My four most formative books

It struck me recently that I can easily list the most formative books I’ve ever read. I was surprised to realize how significant a gulf exists between these four books and any other competitor. I’ve been interested, affected, and challenged by many other books, but when it comes to the formation of my basic worldview, there are no close competitors. (With the exception of Scripture itself, which ought to be awarded pride of place in the ranking, but which I’m excluding in the interest of brevity.) The following books are listed chronologically, based on the first time I read them.

Orthodoxy, by the inimitable G.K. Chesterton, a man who could say more with an offhand witticism than some authors manage in a whole book. Chesterton’s brilliant mind combined with a slightly madcap passion and deep appreciation for life to create an unusual apologetic that reminded me of the appellation “Happy Warrior,” a title that has always held a peculiar appeal for me since I first read it years ago in some forgotten article. On an intellectual level, his defense of his faith offered a more organic compliment to the formal arguments with which I was familiar. (I heartily recommend anything else written by Chesterton, in particular St. Thomas Aquinas: The Dumb Ox.)

Mere Christianity, by C.S. Lewis. Though written as an apologetic, this book has influenced my theology more than any work other than the Bible itself.

Iron John: A Book About Men, by Robert Bly. It’s a mythology-filled book by a non-Christian based on a Brothers Grimm fairy tale, and anyone who wonders why men aren’t showing up on Sunday morning needs to read it (and then go watch Fight Club).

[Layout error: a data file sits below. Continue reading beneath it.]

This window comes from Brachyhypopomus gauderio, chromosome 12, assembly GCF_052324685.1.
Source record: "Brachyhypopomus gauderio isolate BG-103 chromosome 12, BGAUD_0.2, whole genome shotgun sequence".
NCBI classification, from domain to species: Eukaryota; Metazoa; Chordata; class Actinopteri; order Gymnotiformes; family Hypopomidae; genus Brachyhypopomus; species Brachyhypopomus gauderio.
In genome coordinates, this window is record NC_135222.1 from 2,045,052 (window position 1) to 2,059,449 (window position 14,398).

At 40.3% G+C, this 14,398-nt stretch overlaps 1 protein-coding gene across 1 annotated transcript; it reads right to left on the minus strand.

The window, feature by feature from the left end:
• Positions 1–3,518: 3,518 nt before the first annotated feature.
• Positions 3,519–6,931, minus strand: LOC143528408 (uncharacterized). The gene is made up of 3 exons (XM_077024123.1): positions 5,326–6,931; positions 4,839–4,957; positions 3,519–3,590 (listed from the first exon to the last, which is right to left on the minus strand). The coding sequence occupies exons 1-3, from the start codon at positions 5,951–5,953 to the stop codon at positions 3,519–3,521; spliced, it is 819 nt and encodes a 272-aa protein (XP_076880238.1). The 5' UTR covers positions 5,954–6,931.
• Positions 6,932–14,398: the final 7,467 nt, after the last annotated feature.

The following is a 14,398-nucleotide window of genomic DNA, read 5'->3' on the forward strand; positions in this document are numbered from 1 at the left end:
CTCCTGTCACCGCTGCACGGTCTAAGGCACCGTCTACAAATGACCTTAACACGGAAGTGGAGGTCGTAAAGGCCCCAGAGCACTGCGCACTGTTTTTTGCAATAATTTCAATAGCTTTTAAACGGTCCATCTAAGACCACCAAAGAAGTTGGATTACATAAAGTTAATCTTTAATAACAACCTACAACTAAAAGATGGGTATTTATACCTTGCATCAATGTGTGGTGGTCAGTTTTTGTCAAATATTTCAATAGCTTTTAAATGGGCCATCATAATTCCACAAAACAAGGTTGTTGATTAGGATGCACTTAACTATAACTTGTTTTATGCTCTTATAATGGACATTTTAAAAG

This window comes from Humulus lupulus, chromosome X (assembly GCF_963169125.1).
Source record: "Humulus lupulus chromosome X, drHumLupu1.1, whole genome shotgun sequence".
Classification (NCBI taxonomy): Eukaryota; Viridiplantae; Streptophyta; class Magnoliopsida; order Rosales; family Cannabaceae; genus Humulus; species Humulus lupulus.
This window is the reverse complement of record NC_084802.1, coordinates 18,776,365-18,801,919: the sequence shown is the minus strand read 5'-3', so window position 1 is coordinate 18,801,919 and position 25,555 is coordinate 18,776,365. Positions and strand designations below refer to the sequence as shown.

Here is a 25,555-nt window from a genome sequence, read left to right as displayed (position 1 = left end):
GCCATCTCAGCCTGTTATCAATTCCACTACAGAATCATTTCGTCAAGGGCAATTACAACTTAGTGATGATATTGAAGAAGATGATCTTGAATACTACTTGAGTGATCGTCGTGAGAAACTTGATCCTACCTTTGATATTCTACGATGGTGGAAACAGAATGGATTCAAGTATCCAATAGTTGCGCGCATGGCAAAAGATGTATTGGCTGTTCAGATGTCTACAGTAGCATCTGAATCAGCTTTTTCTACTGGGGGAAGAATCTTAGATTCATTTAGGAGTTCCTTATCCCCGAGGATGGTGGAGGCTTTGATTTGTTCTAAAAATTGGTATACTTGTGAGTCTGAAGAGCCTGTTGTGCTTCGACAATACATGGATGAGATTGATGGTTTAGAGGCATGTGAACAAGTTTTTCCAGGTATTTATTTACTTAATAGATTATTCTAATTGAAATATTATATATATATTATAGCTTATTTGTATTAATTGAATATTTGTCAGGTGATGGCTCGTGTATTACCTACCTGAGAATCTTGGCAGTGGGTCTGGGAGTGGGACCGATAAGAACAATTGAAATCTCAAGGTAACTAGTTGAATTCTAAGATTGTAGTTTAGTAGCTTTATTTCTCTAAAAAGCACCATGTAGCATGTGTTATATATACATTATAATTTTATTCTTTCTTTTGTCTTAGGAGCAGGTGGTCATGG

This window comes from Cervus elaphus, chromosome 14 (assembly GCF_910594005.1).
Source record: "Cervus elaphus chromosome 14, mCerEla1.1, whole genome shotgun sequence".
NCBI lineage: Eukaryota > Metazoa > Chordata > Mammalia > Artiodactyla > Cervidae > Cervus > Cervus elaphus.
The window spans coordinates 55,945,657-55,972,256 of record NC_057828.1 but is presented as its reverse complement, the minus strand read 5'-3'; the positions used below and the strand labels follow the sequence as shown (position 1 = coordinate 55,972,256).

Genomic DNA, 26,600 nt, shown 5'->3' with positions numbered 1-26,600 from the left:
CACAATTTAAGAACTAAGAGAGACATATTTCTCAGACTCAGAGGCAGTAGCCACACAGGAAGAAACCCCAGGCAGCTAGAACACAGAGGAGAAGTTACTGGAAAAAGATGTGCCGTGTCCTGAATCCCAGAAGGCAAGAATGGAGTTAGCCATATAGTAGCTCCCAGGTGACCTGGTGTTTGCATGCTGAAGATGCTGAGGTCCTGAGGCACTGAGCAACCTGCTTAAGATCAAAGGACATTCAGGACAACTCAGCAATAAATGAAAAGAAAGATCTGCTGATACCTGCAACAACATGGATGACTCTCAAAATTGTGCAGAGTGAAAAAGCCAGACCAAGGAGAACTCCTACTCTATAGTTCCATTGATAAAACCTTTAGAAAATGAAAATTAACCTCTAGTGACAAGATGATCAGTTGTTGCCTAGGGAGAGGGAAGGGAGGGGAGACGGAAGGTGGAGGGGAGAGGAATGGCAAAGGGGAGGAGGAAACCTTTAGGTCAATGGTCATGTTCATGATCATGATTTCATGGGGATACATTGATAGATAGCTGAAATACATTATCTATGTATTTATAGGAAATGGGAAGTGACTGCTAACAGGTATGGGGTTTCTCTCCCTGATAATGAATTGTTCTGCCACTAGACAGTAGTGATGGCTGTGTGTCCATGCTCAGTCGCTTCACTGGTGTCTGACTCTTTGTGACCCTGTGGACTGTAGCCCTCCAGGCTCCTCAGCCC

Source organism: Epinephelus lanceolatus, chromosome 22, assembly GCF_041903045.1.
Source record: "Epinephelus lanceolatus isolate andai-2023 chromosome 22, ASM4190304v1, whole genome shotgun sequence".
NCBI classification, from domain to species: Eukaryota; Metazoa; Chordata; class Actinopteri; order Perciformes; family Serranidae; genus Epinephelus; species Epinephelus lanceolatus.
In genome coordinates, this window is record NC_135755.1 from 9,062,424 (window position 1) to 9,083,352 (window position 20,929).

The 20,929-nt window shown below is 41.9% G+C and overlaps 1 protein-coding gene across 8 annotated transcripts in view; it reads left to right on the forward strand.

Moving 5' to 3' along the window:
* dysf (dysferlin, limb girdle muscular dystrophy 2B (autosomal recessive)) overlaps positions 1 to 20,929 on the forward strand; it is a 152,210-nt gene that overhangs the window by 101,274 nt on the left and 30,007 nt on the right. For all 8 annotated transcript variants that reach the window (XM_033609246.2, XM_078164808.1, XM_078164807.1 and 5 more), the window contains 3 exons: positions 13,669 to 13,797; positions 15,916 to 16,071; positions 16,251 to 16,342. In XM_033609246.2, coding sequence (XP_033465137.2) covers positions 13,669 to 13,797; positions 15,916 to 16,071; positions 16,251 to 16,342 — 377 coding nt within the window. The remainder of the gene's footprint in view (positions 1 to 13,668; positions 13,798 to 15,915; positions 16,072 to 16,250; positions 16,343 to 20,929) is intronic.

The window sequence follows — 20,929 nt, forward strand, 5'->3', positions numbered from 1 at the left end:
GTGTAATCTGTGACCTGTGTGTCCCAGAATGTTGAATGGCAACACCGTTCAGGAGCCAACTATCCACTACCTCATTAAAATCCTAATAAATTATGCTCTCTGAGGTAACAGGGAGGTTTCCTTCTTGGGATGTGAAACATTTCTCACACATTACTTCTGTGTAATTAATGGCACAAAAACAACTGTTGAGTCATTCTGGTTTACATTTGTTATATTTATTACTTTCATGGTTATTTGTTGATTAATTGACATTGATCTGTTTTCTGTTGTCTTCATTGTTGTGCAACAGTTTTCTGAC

Existentialism and Human Emotions, by Jean-Paul Sartre. Before I am stoned as an infidel for including one of the 20th Century’s foremost atheists on my list, allow me to offer a quote in my defense:

But when the existentialist writes about a coward, he says that this coward is responsible for his cowardice. He’s not like that because he has a cowardly heart or lung or brain; he’s not like that on account of his physiological make-up; but he’s like that because he has made himself a coward by his acts… [A frequent complaint is] as follows: “After all, these people are so spineless, how are you going to make heroes out of them?” This objection almost makes me laugh, for it assumes that people are born heroes. That’s what people really want to think. If you’re born cowardly, you may set your mind perfectly at rest; there’s nothing you can do about it; you’ll be cowardly all your life, whatever you may do. If you’re born a hero, you may set your mind just as much at rest; you’ll be a hero all your life; you’ll drink like a hero and eat like a hero. What the existentialist says is that the coward makes himself cowardly, that the hero makes himself heroic.

We are the product of our choices. When I choose to look at that pornographic popup ad, when I choose to gossip, when I choose to dwell on bitterness, I am creating the person I will be tomorrow. While Sartre’s atheism yields only a fumbling in the dark, pointless choices creating meaningless men, our choices are made with Jesus Christ as both means and end; but we are shaped by those choices nonetheless.

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